In reality, the MGNREGA stands the risk of falling between the two stools of a safety net and viable asset creation. One the one hand, when it is presented as a safety net it is very difficult to set meaningful targets in asset creation. It is very difficult to generate moral pressure on workers to carry out the required labour when the wages paid are at levels that would get a private employer into trouble for breaking the law.

On the other hand, when it is viewed as a process designed to create productive assets, there are a number of constraints on making the most efficient choices. The labour-material ratio, for one, often rules out the most efficient technological choices in creating durable productive assets.

In the midst of these contrasting requirements it becomes very difficult to identify meaningful criteria to evaluate the schemes. Those who would prefer to focus on the MGNREGA as a safety net would have to concentrate on the person-days of employment generated, without paying too much attention to the quantity and quality of the assets created. And those who see it as an asset-creating exercise would prefer confining the schemes to cases where durable productive assets are created, even if that means the MGNREGA cannot be an effective safety net.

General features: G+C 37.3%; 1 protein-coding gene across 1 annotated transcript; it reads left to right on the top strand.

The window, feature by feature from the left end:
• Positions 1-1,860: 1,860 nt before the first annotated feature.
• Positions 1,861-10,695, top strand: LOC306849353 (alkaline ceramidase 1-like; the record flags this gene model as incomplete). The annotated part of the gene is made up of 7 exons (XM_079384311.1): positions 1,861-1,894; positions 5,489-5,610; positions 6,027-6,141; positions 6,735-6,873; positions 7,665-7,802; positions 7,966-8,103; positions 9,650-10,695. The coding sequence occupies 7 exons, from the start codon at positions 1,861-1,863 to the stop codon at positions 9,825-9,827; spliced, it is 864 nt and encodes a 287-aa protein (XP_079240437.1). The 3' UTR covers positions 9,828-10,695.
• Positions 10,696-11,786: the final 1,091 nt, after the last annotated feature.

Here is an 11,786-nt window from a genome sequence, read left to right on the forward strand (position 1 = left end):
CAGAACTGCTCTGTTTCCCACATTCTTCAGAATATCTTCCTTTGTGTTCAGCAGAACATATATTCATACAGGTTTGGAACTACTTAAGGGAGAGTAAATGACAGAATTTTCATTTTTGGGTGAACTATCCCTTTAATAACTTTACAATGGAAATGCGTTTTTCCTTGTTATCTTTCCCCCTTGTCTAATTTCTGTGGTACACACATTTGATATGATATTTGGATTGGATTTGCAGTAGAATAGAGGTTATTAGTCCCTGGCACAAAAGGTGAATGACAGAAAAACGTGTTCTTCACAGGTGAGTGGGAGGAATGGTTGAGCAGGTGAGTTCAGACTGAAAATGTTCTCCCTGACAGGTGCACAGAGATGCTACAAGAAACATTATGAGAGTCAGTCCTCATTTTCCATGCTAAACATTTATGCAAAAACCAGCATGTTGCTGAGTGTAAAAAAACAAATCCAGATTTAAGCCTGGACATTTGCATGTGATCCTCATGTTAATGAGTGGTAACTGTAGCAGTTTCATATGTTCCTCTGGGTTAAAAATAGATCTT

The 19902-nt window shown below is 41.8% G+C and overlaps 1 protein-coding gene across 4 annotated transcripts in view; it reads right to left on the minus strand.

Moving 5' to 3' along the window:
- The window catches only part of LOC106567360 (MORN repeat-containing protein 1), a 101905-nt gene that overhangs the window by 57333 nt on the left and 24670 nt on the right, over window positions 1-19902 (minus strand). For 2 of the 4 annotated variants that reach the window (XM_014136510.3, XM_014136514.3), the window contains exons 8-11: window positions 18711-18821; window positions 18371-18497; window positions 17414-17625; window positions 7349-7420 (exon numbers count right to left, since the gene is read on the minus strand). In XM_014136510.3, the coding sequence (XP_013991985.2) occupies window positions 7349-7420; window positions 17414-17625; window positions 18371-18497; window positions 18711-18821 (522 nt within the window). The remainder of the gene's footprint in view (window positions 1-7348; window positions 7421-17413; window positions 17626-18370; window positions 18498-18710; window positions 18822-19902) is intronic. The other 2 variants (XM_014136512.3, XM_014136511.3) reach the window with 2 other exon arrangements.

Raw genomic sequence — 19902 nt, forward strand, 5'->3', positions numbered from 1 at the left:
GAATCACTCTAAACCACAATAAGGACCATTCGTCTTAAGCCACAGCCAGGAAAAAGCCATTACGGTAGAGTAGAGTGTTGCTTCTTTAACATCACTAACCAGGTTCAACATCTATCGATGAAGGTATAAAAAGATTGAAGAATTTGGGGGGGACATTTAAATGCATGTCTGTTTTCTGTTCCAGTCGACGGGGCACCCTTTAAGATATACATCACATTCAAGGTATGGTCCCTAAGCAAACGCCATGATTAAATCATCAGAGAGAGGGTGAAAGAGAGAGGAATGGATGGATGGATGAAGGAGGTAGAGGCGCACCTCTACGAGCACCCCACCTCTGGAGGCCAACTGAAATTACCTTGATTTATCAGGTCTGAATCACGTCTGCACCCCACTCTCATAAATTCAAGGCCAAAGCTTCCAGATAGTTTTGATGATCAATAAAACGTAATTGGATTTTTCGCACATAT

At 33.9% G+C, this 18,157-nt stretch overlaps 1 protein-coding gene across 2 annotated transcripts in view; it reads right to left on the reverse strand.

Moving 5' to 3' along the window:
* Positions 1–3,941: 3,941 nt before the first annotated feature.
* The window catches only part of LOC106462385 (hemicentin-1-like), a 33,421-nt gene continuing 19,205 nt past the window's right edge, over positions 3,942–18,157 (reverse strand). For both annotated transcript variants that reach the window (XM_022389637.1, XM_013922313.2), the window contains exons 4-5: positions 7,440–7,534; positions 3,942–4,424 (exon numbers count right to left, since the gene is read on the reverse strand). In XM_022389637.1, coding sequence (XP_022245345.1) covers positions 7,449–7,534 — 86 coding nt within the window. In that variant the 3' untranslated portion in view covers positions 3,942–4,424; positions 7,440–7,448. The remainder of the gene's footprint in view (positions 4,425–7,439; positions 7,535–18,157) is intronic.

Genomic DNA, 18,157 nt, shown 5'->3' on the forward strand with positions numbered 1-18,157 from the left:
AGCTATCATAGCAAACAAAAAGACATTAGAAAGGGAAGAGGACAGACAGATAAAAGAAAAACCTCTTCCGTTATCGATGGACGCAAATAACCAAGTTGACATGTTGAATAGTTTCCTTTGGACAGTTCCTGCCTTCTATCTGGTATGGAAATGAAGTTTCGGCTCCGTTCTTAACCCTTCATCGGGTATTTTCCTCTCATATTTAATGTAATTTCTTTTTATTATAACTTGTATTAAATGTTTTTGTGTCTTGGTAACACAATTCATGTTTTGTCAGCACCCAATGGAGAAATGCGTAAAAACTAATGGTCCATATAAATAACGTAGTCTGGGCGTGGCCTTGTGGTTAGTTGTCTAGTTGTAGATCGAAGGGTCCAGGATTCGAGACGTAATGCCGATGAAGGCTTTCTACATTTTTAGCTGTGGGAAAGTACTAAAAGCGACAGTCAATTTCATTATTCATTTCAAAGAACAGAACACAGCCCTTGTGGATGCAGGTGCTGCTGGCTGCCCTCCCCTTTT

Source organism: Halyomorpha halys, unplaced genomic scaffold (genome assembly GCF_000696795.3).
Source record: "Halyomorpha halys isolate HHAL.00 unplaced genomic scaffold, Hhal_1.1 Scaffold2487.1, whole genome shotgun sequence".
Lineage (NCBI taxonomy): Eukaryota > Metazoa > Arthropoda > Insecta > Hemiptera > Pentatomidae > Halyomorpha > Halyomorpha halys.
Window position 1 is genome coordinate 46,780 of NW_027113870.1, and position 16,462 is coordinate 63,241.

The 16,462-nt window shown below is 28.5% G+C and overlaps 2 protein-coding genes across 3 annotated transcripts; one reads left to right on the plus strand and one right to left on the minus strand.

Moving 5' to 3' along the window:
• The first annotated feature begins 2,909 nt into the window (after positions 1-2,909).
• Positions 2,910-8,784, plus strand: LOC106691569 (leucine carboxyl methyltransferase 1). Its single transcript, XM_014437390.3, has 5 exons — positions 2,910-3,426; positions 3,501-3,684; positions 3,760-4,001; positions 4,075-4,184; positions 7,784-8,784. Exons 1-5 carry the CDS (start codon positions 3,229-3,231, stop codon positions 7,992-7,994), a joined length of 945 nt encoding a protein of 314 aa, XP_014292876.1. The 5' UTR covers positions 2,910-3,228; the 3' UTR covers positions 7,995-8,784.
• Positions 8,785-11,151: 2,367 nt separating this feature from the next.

BIFURCATE THE SCHEME

The way forward would then be to recognise that the requirements of a safety net and that of asset creation cannot be easily married. The MGNREGA could be broken up into two parts. The first part would be targeted at asset creation. All constraints on making the right choices for efficient asset creation, such as the labour intensive labour-material ratios would have to be done away with. Statutory minimum wages would have to be paid.

And there would have to be strict monitoring not only to prevent leakages but also to evaluate the quality and quantity of the assets created. This part of the scheme may create fewer jobs to begin with, but once the productive assets add to economic activities there will be more jobs created. The task of providing a safety net would then have to be met by the second part of the MGNREGA. Those who seek a job but cannot be accommodated in the first part could be given an unemployment dole per day which would be well below the wages paid in the first part.

Since there would be no work done this lower payment would be perfectly fair. And the ceiling of a hundred days could be for the total of work days under the first part as well as the dole days of the second part. Such a split in the MGNREGA to deal with its conflicting objectives would allow for greater efficiency without carrying the stigma of a government scheme paying less than minimum wages for labour.

(The author is Professor, School of Social Science, National Institute of Advanced Studies, Bangalore. The views are personal)

Published on February 01, 2012